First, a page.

I read a dozen books this year! Here is a little review for each of the first six:
Walking with God through Pain & Suffering, Timothy Keller *****
384 pages. Theology of Pain and Suffering. Difficulty (1-5): 4.5
Questions about pain and suffering and a good (?) God top the intellectual-theological charts for millennials, whether Jesus-follower or not. Keller divides his book into two sections: one section to tackle the philosophical questions about pain and suffering, the other section to address the pastoral needs of a person who is actually in the midst of pain and suffering. (After all, these are two very different people with radically distinct needs.)
It was a step of faith for me even to read this book because of my own recent season of spiritual darkness. I found it very encouraging and very freeing as each of us continues to wrestle with hypothetical and real experiences of pain and suffering. One of the thoughts that stuck with me was that our tendency as humans is to 1) fly over and above suffering (transcend) via denial or shallowness and/or 2) lie down in the mud of suffering and let it mow us over. Keller’s loving challenge is to firmly grab God’s hand and walk with God through suffering.
The Diving Bell & the Butterfly, Jean-Dominique Bauby ****
131 pages. Memoir. Difficulty (1-5): 2
No, seriously. For that reason alone, perhaps, this memoir is worth reading. At one time on top of the fashion world in France, suddenly Bauby found himself in a hospital with lock-down syndrome: a mind fully cognizant, a body entirely paralyzed. Except his left eyelid. He writes with beauty and with sarcastic wit about his experience.
Experiencing God: The Three Stages of Prayer, Thomas H. Green ***
128 pages. Spiritual formation. Difficulty (1-5): 3.5
In his characteristically straightforward style, Green writes about the inward and outward journey of prayer. Contemplatives at heart, Green and I think in quite similar ways, though he has been on the journey far longer than I. No matter – I felt very spiritually affirmed and bolstered by this little book. Green says,
The whole third stage [of prayer] is meant to bring us from a spirituality which is affective but essentially still self-centered (although we don’t realize it when we are young) to a spirituality which is affective but much more other-centered. Such a spirituality, although it is affective (that is, it’s of the heart), may not involve the emotions very much, and that can be very puzzling to people. Why? Because the emotions by their very nature are appetites… Our emotions are never truly altruistic. They don’t give; they only take.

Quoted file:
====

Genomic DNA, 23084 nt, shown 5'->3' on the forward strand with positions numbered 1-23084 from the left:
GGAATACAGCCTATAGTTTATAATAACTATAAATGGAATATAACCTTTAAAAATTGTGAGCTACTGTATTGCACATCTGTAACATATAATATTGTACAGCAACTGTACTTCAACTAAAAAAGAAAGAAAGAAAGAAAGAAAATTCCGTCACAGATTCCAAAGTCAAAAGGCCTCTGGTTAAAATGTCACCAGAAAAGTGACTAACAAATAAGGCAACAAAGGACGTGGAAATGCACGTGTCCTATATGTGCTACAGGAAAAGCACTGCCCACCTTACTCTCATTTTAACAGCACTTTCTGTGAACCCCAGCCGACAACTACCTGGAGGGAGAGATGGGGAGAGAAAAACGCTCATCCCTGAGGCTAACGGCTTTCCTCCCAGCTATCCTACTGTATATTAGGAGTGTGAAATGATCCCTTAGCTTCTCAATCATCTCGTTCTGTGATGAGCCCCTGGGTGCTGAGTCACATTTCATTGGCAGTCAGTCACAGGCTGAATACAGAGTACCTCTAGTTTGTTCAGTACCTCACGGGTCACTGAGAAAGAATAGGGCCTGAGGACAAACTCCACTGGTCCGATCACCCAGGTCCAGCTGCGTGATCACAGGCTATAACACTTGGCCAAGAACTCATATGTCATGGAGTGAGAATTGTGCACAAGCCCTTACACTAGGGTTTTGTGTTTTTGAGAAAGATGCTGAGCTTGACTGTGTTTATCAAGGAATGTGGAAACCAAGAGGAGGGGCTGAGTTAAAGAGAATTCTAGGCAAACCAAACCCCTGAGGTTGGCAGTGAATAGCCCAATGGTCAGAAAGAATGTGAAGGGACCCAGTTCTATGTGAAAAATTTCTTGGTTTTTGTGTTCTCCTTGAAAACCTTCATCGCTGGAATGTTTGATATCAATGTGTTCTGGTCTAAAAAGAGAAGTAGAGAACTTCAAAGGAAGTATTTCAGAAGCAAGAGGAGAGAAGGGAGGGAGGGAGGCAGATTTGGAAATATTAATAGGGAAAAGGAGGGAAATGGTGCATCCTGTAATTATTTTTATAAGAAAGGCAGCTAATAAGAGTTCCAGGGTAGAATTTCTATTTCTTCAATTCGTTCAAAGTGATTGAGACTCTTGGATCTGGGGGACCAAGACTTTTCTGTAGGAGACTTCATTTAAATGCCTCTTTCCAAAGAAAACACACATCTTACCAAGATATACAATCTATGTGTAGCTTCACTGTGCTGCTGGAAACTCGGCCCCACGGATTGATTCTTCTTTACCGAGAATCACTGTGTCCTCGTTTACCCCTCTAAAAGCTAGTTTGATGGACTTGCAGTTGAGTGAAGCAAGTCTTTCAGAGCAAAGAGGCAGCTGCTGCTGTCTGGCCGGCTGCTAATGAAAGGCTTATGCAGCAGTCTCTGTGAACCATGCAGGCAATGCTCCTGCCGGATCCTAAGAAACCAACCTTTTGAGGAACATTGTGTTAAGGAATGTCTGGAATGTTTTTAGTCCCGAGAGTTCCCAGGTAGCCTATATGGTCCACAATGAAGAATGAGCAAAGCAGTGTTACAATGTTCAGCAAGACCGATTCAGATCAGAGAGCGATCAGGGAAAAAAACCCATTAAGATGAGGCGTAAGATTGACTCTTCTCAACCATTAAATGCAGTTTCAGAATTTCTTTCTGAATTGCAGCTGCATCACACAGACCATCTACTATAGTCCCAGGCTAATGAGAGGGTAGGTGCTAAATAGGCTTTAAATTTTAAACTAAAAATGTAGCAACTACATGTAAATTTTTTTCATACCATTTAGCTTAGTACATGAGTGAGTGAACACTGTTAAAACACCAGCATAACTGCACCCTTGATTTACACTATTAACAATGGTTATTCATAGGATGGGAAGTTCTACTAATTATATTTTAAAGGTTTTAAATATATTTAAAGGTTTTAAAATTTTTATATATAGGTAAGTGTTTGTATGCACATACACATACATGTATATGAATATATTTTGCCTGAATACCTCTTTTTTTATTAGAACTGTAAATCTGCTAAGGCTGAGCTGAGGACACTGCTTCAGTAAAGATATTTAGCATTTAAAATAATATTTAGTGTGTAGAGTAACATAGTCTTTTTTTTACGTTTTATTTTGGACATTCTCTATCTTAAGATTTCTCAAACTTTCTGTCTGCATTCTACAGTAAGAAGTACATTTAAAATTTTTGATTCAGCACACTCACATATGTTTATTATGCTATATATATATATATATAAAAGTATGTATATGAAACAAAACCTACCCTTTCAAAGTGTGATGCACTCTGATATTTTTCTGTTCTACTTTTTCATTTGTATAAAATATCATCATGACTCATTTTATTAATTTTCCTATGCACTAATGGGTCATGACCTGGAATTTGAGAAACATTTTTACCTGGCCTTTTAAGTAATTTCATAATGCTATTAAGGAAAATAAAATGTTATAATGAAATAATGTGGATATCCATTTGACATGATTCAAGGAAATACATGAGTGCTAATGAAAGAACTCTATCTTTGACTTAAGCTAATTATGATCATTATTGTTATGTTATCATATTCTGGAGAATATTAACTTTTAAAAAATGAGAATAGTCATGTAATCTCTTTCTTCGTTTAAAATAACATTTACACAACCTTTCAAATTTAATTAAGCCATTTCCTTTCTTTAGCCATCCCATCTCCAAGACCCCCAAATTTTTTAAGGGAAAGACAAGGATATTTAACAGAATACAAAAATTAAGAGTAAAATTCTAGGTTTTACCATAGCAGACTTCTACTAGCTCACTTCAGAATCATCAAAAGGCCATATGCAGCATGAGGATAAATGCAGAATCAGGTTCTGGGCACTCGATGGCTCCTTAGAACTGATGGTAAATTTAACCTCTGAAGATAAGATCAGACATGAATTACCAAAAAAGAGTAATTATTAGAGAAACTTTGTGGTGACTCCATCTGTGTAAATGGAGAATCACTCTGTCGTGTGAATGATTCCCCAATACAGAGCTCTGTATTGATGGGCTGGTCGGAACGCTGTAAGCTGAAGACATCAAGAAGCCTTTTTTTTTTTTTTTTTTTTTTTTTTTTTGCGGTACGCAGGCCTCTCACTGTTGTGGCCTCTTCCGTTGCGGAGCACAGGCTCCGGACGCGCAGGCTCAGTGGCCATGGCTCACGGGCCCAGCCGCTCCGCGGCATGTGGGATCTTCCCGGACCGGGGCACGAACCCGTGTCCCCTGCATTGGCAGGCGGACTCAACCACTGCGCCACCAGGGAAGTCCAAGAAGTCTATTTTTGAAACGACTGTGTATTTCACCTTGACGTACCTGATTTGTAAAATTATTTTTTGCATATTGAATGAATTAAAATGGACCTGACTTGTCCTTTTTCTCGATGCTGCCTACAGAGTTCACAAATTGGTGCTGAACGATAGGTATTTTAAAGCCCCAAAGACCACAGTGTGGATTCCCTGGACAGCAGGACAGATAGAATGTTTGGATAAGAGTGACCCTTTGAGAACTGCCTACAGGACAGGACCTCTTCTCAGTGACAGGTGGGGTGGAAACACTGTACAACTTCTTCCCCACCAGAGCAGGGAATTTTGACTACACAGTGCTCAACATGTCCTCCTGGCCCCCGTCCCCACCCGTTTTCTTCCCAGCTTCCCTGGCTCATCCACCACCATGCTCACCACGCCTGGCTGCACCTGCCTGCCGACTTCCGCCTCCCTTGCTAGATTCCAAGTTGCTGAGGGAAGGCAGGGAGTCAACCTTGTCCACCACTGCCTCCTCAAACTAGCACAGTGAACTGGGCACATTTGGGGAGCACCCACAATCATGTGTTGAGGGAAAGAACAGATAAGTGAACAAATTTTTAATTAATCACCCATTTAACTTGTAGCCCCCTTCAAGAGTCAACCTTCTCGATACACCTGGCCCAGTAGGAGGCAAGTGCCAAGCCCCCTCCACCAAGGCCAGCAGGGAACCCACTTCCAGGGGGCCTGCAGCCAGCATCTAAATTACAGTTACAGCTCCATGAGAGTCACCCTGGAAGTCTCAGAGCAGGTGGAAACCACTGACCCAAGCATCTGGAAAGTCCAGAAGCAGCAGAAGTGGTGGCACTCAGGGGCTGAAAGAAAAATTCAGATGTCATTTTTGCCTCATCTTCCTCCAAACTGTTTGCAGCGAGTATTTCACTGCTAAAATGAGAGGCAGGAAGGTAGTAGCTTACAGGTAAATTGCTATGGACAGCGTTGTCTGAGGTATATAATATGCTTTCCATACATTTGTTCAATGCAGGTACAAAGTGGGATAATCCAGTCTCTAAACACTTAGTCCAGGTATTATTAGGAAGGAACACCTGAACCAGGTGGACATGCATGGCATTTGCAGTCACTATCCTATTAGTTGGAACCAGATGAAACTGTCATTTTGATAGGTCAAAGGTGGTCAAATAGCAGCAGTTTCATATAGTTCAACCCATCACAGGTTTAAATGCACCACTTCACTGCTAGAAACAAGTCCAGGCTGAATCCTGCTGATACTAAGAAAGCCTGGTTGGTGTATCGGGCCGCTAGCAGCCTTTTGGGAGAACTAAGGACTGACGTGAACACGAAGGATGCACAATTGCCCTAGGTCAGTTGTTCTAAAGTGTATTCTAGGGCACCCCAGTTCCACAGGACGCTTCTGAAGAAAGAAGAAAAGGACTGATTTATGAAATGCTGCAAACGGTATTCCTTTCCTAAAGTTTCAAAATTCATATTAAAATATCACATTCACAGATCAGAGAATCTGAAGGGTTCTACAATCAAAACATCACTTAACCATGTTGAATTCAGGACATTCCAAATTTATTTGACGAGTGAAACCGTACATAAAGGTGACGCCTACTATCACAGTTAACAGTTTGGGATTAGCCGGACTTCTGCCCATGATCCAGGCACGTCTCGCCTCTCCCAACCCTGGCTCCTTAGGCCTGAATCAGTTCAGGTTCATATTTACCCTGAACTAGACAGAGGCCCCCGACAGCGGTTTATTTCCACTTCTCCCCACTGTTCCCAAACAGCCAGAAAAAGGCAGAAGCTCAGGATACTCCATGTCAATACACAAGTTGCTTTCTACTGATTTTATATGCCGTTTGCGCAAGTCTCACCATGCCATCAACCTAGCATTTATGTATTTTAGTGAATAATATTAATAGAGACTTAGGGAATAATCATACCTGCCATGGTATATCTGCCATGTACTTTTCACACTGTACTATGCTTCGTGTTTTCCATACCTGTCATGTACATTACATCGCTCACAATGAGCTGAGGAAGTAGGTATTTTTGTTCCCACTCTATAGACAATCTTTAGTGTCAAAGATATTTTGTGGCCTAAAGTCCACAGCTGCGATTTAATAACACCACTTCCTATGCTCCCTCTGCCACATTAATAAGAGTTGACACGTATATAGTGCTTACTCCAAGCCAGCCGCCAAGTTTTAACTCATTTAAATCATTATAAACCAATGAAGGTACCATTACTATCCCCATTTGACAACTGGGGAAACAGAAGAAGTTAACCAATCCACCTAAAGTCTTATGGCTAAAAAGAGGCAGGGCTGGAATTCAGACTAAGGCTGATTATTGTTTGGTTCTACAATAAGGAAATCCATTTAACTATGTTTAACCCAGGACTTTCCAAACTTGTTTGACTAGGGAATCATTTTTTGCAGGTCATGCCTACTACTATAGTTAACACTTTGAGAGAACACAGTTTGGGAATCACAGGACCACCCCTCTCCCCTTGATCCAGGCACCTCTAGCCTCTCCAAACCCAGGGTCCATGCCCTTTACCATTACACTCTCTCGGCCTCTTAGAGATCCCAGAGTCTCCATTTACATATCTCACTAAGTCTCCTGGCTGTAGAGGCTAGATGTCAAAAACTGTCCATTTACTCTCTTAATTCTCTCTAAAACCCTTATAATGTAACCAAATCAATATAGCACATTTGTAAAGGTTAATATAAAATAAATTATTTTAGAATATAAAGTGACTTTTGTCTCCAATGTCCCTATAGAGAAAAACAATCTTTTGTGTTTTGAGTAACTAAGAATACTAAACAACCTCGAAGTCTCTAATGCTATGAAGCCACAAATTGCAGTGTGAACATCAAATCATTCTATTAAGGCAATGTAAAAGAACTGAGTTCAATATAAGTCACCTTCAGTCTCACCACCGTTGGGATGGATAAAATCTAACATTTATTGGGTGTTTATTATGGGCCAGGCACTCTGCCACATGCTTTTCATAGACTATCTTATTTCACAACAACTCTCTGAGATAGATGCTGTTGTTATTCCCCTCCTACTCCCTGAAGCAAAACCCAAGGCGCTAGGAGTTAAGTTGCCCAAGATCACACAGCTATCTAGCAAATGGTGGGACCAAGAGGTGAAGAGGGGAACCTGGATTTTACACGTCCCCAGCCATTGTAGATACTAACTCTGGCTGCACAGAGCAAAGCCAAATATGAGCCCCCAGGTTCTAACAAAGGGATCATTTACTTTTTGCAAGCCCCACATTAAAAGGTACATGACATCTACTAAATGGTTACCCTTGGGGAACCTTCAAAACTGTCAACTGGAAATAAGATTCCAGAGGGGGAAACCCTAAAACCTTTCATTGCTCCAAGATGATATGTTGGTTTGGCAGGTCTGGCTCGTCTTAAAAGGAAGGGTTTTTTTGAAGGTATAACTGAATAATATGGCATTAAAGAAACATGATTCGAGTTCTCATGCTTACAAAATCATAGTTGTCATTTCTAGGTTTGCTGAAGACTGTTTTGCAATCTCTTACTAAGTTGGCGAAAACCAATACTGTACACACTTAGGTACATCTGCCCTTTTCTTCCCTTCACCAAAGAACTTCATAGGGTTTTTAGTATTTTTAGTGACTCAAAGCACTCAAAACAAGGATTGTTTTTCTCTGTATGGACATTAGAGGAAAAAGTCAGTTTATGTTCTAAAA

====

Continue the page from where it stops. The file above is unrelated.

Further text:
Jesus Feminist, Sarah Bessey ***
257 pages. Theology of Women in the Kingdom of God. Difficulty (1-5): 3
My friend Jody McComas read this book last year; I saw it on her book list; I felt like I was supposed to read it. So I did. With her laid-back, genuine, and conversational style, Bessey tells her own story of Jesus leading her toward greater and greater freedom as a woman in ministry. She does so with compassion, humility,
and global vision. Scriptures in hand, she gave me permission and prompting to keep moving in the direction of greater and greater freedom in my own life in this area.
Answering God: Using the Psalms as Tools for Prayer, Eugene Peterson *****
160 pages. Spiritual formation. Difficulty (1-5): 4
I think I talked about this book more than any other book I read this year. The plain message that God used this book to imprint forever on my unfiltered thoughts and raw heart: You can pray anything to God. He can take it. Classic Eugene Peterson and perhaps my favorite Eugene Peterson ever. I will definitely read this one again and again and again. If I can ever get it back from the long line of people I’ve lent it to…
Christ Plays in 10,000 Places, Eugene Peterson ****
384 pages. Spiritual theology. Difficulty (1-5): 4
I’ve spent the past three summers with Eugene. Meaning: As many summer mornings as I can muster, I sit on my back porch before my boys wake up and I let Eugene mentor me. This year I started in April and finished in September and I read three books instead of just one. But, in my defense, this summer was an incredibly long, Indian summer. I’ve stuck with Eugene because he challenges me in a way where I’m not just fist-pumping ‘Preach it, brother!’ through everything I read. I mean, I guess I don’t do very much fist-pumping in general, and I don’t call anyone ‘brother’ except, well, my actual brother. But you get the idea. There are some authors who, when you read them, it’s kind of like their just preaching to the choir. I try to avoid this as much as possible, and so I read Eugene.
Christ Plays is the first of five books in Peterson’s spiritual theology series. In my opinion, it doesn’t matter in which order you read them. Rich in poetic prose and deep in spiritual thought and practice, Christ Plays is thoroughly life-wrecking in the best of ways – par for the course in this series. Peterson keeps turning the ways of the world upside down to show you the ways of Jesus. His sections in this volume are: Christ Plays in Creation; Christ Plays in History; Christ Plays in Community. A long haul, but definitely worth the trip.
Did you read a book this year that impacted you? I’d love to hear about it. Please comment below!
And stay tuned for a review of the final six books. 🙂